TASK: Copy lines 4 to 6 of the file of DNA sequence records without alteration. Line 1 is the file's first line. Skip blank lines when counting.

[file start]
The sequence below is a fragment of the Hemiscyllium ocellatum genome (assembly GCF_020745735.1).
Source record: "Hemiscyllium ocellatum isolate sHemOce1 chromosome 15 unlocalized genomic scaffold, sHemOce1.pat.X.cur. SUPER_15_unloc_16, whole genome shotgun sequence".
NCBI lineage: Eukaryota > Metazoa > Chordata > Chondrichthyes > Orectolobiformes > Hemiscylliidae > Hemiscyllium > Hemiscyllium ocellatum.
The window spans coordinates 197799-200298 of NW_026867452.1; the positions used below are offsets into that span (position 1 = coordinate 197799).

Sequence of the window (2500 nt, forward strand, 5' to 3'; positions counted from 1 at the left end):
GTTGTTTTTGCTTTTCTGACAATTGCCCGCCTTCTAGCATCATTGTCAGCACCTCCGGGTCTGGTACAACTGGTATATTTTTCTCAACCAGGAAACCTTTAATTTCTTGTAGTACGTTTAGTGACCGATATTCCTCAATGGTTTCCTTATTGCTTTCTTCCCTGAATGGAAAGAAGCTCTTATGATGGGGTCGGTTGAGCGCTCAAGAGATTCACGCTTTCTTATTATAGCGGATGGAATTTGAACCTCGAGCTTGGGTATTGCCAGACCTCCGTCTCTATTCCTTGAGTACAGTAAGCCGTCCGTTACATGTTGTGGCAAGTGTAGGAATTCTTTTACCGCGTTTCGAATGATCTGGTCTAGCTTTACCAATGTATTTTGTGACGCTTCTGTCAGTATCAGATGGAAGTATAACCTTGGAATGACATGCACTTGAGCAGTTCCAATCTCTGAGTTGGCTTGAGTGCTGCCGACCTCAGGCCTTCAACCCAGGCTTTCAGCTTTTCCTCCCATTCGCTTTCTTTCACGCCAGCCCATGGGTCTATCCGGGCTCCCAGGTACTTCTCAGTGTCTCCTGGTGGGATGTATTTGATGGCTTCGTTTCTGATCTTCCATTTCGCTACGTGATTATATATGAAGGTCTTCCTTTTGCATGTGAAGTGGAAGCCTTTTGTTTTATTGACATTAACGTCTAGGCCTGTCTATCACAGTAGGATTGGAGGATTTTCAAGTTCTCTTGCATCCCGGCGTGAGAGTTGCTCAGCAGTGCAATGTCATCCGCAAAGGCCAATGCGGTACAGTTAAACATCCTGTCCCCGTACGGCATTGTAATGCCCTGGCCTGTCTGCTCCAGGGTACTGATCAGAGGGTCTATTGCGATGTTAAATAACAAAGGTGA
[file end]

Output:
The window spans coordinates 197799-200298 of NW_026867452.1; the positions used below are offsets into that span (position 1 = coordinate 197799).

Sequence of the window (2500 nt, forward strand, 5' to 3'; positions counted from 1 at the left end):
GTTGTTTTTGCTTTTCTGACAATTGCCCGCCTTCTAGCATCATTGTCAGCACCTCCGGGTCTGGTACAACTGGTATATTTTTCTCAACCAGGAAACCTTTAATTTCTTGTAGTACGTTTAGTGACCGATATTCCTCAATGGTTTCCTTATTGCTTTCTTCCCTGAATGGAAAGAAGCTCTTATGATGGGGTCGGTTGAGCGCTCAAGAGATTCACGCTTTCTTATTATAGCGGATGGAATTTGAACCTCGAGCTTGGGTATTGCCAGACCTCCGTCTCTATTCCTTGAGTACAGTAAGCCGTCCGTTACATGTTGTGGCAAGTGTAGGAATTCTTTTACCGCGTTTCGAATGATCTGGTCTAGCTTTACCAATGTATTTTGTGACGCTTCTGTCAGTATCAGATGGAAGTATAACCTTGGAATGACATGCACTTGAGCAGTTCCAATCTCTGAGTTGGCTTGAGTGCTGCCGACCTCAGGCCTTCAACCCAGGCTTTCAGCTTTTCCTCCCATTCGCTTTCTTTCACGCCAGCCCATGGGTCTATCCGGGCTCCCAGGTACTTCTCAGTGTCTCCTGGTGGGATGTATTTGATGGCTTCGTTTCTGATCTTCCATTTCGCTACGTGATTATATATGAAGGTCTTCCTTTTGCATGTGAAGTGGAAGCCTTTTGTTTTATTGACATTAACGTCTAGGCCTGTCTATCACAGTAGGATTGGAGGATTTTCAAGTTCTCTTGCATCCCGGCGTGAGAGTTGCTCAGCAGTGCAATGTCATCCGCAAAGGCCAATGCGGTACAGTTAAACATCCTGTCCCCGTACGGCATTGTAATGCCCTGGCCTGTCTGCTCCAGGGTACTGATCAGAGGGTCTATTGCGATGTTAAATAACAAAGGTGA